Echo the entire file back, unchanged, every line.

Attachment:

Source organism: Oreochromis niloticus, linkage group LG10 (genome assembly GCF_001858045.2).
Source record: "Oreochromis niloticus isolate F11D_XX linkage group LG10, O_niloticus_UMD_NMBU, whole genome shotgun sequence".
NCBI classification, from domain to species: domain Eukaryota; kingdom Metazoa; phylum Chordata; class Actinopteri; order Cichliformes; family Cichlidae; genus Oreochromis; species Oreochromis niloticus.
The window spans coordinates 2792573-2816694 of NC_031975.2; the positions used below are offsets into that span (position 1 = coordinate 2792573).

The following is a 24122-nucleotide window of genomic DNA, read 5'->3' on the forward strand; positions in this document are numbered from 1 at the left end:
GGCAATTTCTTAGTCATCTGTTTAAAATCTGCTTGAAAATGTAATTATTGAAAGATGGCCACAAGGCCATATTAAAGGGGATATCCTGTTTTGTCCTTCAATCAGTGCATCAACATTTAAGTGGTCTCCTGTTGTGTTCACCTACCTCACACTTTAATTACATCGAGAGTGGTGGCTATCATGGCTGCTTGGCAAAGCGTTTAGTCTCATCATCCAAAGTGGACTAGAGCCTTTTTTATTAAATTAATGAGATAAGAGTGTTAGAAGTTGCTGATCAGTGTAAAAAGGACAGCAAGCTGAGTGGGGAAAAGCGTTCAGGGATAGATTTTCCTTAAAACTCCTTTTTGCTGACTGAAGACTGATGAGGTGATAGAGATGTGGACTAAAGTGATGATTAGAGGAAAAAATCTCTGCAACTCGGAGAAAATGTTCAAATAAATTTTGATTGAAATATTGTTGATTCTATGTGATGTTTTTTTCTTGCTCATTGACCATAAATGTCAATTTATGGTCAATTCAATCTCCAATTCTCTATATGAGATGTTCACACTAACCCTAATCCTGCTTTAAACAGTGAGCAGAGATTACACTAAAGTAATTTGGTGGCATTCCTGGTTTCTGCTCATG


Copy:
Source organism: Oreochromis niloticus, linkage group LG10 (genome assembly GCF_001858045.2).
Source record: "Oreochromis niloticus isolate F11D_XX linkage group LG10, O_niloticus_UMD_NMBU, whole genome shotgun sequence".
NCBI classification, from domain to species: domain Eukaryota; kingdom Metazoa; phylum Chordata; class Actinopteri; order Cichliformes; family Cichlidae; genus Oreochromis; species Oreochromis niloticus.
The window spans coordinates 2792573-2816694 of NC_031975.2; the positions used below are offsets into that span (position 1 = coordinate 2792573).

The following is a 24122-nucleotide window of genomic DNA, read 5'->3' on the forward strand; positions in this document are numbered from 1 at the left end:
GGCAATTTCTTAGTCATCTGTTTAAAATCTGCTTGAAAATGTAATTATTGAAAGATGGCCACAAGGCCATATTAAAGGGGATATCCTGTTTTGTCCTTCAATCAGTGCATCAACATTTAAGTGGTCTCCTGTTGTGTTCACCTACCTCACACTTTAATTACATCGAGAGTGGTGGCTATCATGGCTGCTTGGCAAAGCGTTTAGTCTCATCATCCAAAGTGGACTAGAGCCTTTTTTATTAAATTAATGAGATAAGAGTGTTAGAAGTTGCTGATCAGTGTAAAAAGGACAGCAAGCTGAGTGGGGAAAAGCGTTCAGGGATAGATTTTCCTTAAAACTCCTTTTTGCTGACTGAAGACTGATGAGGTGATAGAGATGTGGACTAAAGTGATGATTAGAGGAAAAAATCTCTGCAACTCGGAGAAAATGTTCAAATAAATTTTGATTGAAATATTGTTGATTCTATGTGATGTTTTTTTCTTGCTCATTGACCATAAATGTCAATTTATGGTCAATTCAATCTCCAATTCTCTATATGAGATGTTCACACTAACCCTAATCCTGCTTTAAACAGTGAGCAGAGATTACACTAAAGTAATTTGGTGGCATTCCTGGTTTCTGCTCATG